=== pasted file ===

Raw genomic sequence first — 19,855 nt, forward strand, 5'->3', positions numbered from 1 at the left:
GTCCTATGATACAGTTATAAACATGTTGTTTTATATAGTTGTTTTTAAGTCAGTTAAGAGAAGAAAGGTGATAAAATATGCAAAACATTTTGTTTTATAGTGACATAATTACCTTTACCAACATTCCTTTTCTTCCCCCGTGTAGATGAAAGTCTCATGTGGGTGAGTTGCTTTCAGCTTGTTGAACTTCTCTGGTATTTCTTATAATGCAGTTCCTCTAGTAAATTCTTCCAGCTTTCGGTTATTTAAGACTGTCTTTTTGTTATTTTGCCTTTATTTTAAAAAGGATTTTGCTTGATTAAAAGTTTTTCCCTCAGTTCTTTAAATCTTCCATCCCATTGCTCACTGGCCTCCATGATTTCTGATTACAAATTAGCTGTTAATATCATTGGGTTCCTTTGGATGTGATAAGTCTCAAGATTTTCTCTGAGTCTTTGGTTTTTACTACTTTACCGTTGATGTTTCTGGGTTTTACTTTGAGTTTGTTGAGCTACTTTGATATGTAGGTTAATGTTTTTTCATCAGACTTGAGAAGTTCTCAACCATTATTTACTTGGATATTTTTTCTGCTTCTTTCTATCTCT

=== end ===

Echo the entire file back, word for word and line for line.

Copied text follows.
Raw genomic sequence first — 19,855 nt, forward strand, 5'->3', positions numbered from 1 at the left:
GTCCTATGATACAGTTATAAACATGTTGTTTTATATAGTTGTTTTTAAGTCAGTTAAGAGAAGAAAGGTGATAAAATATGCAAAACATTTTGTTTTATAGTGACATAATTACCTTTACCAACATTCCTTTTCTTCCCCCGTGTAGATGAAAGTCTCATGTGGGTGAGTTGCTTTCAGCTTGTTGAACTTCTCTGGTATTTCTTATAATGCAGTTCCTCTAGTAAATTCTTCCAGCTTTCGGTTATTTAAGACTGTCTTTTTGTTATTTTGCCTTTATTTTAAAAAGGATTTTGCTTGATTAAAAGTTTTTCCCTCAGTTCTTTAAATCTTCCATCCCATTGCTCACTGGCCTCCATGATTTCTGATTACAAATTAGCTGTTAATATCATTGGGTTCCTTTGGATGTGATAAGTCTCAAGATTTTCTCTGAGTCTTTGGTTTTTACTACTTTACCGTTGATGTTTCTGGGTTTTACTTTGAGTTTGTTGAGCTACTTTGATATGTAGGTTAATGTTTTTTCATCAGACTTGAGAAGTTCTCAACCATTATTTACTTGGATATTTTTTCTGCTTCTTTCTATCTCT